THERE IS NO DOUBT that the recent headline-making job moves of Richard Pennycook and Ashley Almanza show the high regard in which they’re held.
Pennycook, in a move reminiscent of a formulaic action movie, has been recruited for ‘one last job’. That’s not to slight his nascent portfolio career. Indeed, he would have been a busy bee helping out with the restructuring at Thomas Cook as a non-executive.
But a series of non-exec roles was definitely a different path to that of taking on the FD role at the Co-operative Group.
As for Almanza, there’s little doubt that he was a likely successor for the top slot at G4S – but stepping up to head honcho mere weeks after taking over from Trevor Dighton as CFO suggests that fresh thinking to drive remedial action was more urgently required than first anticipated.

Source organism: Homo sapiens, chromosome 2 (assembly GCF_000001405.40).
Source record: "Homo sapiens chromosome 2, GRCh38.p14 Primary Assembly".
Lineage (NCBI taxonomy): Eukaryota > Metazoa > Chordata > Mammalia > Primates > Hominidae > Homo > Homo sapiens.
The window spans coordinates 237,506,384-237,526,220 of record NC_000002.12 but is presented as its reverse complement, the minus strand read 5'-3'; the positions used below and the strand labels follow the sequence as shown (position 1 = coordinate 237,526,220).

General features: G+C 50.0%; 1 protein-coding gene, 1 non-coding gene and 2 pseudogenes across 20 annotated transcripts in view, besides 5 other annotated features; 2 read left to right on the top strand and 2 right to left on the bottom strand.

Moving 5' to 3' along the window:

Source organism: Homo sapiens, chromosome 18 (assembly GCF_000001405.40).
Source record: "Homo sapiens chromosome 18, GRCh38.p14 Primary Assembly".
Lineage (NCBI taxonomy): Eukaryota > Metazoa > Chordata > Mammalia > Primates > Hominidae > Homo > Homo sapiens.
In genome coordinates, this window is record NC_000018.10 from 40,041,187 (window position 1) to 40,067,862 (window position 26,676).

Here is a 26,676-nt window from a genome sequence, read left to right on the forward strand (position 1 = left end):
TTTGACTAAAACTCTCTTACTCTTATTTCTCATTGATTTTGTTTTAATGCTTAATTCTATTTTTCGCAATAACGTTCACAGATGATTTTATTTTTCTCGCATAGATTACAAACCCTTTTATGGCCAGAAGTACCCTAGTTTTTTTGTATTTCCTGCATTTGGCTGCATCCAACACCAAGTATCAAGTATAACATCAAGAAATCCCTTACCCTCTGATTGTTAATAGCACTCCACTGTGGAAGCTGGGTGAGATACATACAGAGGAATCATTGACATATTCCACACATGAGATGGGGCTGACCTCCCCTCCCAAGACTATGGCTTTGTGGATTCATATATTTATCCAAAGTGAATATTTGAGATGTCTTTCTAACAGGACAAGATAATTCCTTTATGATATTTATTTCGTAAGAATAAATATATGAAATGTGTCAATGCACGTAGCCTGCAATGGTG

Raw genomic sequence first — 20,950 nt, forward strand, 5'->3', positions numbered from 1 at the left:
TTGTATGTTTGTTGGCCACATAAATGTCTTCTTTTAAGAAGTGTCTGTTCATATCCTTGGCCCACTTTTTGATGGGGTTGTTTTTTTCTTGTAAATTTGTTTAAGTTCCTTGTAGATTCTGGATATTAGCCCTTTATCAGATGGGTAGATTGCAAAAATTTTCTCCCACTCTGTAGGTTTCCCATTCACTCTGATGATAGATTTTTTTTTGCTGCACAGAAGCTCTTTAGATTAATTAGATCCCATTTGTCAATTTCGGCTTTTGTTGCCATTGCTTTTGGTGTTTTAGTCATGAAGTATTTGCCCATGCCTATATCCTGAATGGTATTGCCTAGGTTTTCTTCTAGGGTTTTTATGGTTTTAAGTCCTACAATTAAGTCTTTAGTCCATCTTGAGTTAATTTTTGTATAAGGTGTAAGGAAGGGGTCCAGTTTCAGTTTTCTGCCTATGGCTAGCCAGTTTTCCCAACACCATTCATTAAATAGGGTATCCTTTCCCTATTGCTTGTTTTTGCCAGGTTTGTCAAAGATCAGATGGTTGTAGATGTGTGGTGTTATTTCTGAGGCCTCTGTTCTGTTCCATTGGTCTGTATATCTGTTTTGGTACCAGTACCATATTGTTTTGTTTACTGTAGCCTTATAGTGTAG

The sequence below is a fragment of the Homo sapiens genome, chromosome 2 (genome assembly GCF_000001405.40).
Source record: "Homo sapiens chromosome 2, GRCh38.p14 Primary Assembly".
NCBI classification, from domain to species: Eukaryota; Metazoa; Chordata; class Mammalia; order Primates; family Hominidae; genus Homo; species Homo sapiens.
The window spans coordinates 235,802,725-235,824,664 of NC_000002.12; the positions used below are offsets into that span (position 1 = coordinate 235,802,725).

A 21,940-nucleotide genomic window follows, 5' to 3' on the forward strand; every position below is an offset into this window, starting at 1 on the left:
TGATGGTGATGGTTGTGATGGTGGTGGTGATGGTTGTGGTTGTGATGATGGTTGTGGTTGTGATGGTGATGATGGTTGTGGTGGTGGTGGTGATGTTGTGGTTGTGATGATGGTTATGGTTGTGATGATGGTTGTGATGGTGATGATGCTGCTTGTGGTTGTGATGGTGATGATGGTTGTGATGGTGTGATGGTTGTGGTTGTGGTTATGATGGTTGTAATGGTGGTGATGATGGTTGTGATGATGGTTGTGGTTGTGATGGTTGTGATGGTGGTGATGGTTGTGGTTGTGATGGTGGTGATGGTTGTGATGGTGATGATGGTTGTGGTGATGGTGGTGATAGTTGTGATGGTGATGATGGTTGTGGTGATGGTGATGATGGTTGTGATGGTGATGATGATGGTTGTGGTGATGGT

Unfortunately, these appointments aren’t indicative of a burgeoning economy. When it comes to the crunch, FDs are less likely to pick up chief executive roles during the good times – as marketeers and divisional chiefs take the top jobs.
That doesn’t mean that FDs-turned-CEOs are a ‘bad’ thing. It’s simply that the value driven by these executives will come through robust cost-management, financial restructuring and a good dose of common sense.
No one can doubt the wealth of experience and know-how that Pennycook and Almanza bring to their new roles. And if you hear any Doubting Thomases, perhaps point out that the Bill & Melinda Gates Foundation Trust and the Bill Gates-owned Cascade Investment have increased their stake in G4S to 3.2%, days after the Almanza AGM, picking up a cool six million shares.